MY LIFE – Tea Time with the Garden Club Ladies

MY LIFE – Tea Time with the Garden Club Ladies

I have been a tea drinker all my life, but the whole tea party thing was no more than an amorphous concept until about 20 years ago when I experienced my first Afternoon Tea. To say it was a life-changing event would be painting it a bit too purple, but it certainly changed how I viewed entertaining.

Suffice it to say that there is nothing quite like piling dainty pastry morsels and little crustless sandwiches on serving dishes of all kinds and setting the table with small plates and teacups with actual saucers (I am normally more of a mug person) to kick an afternoon gathering of friends into giddy high gear. And after my maiden foray into the English concept of fancy tea at the Four Seasons in Boston, I was off and running with the idea.

My first attempt at it was with my Shower Group, and I pulled out all the stops. It took two full days of prep to carry it off and it was wonderful. Over the years my sisters and I have adopted the idea and ran with it. Tea party bridal showers and baby showers, tea parties for the bowling buddies, the knitters, and the friends. Full out fancy ones and scaled down saner ones, all with a sense of fun and specialness about them.

And so it should come as no surprise that when two ladies I met last year when I had been invited to speak at a meeting of the Cumberland Garden Club expressed an interest in coming by to take a look at my own garden this spring, I immediately thought of tea.

I guess you would have to look even a bit further into my early life to fully understand how my mind was working, starting with the fact that I grew up in a tenement house surrounded by concrete and therefore totally devoid of flowers. Second would be the fact that given the time and circumstances of my youth, the mere words “garden club ladies” invariably brought to mind images of very proper ladies in flowered hats. Inaccurate I know, having actually met the ladies in question, but the very image tickled my warped fancy.

And so when Sandy, who had dropped by a couple months earlier to loan me a book about birds, emailed me to say that she would bring cookies when she and her friend Sheila came for a visit the following week, I said it wouldn’t be necessary. I had already decided to “do tea,” and had it all under control. Not a full out, damn the torpedoes and full-speed ahead, haul out all the fancy dishes event, but a tastefully scaled back and relaxed version of tea.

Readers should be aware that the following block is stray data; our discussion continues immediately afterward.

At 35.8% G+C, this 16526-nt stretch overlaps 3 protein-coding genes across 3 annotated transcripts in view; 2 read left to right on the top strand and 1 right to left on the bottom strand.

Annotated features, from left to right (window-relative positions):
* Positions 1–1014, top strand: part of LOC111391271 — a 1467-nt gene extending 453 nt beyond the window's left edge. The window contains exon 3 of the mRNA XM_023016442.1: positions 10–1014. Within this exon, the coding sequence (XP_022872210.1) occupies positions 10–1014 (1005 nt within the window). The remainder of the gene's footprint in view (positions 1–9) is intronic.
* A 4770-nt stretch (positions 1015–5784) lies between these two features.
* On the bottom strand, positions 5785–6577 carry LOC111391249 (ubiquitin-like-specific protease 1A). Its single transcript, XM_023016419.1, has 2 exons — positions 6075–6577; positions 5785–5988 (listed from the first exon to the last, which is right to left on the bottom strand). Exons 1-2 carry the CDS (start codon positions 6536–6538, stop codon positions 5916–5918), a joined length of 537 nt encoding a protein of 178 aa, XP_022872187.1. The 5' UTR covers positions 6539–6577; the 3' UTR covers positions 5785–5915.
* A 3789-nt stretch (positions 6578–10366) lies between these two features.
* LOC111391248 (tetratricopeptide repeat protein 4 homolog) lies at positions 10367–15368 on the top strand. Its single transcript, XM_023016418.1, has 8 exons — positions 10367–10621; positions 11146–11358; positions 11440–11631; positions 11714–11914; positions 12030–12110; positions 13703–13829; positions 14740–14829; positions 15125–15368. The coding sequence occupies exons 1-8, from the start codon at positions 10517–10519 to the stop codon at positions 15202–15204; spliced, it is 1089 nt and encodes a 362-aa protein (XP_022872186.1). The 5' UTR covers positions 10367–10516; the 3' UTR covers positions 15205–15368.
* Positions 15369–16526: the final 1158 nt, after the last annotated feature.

I ironed the really nice linen tablecloth with matching napkins I had bought years ago at a yard sale (the $10 price sticker was still on it). I set the table with some of the china tea stuff I have acquired over the years, baked my favorite scones and Scottish shortbread cookies, brewed tea with tea bags in pots, and cut blooms from the rhododendron and stuck them in a vase on the table.

I have to tell you, last Tuesday was an absolute blast!

We ate, we drank, we talked, and we laughed. We walked around the yard, talked about flowers and what we all grew. Then we came back inside, ate and drank a bit more, and continued talking. They asked why I had recently missed writing two weeks in a row, which brought us to the subject of computers and the fact that my laptop had stopped speaking to my printer when I switched internet servers last month. Turns out that both of these women are computer people and they insisted that getting my printer up and running would be a piece of cake.

By the time we had been back and forth into the room where the printer is located several times, pulling it out, turning it over, taking pictures of the modem, and “puzzling till our puzzlers were sore,” to quote Dr. Seuss, we had knocked all the corners off the process of getting to know each other and were as comfortable together as old friends.

The printer problem finally solved, I said, “How about another cup of fresh tea? And since you all know that I actually own cups with saucers now, we can push those aside and go for the mugs that hold enough to make it worthwhile.”

As I said, it was a blast. Sheila said I should come to see her garden. I replied, “Just invite me,” and we all agreed we need to do this again sometime soon ... no flowered hats required.

Rhea Bouchard Powers is a writer from Cumberland.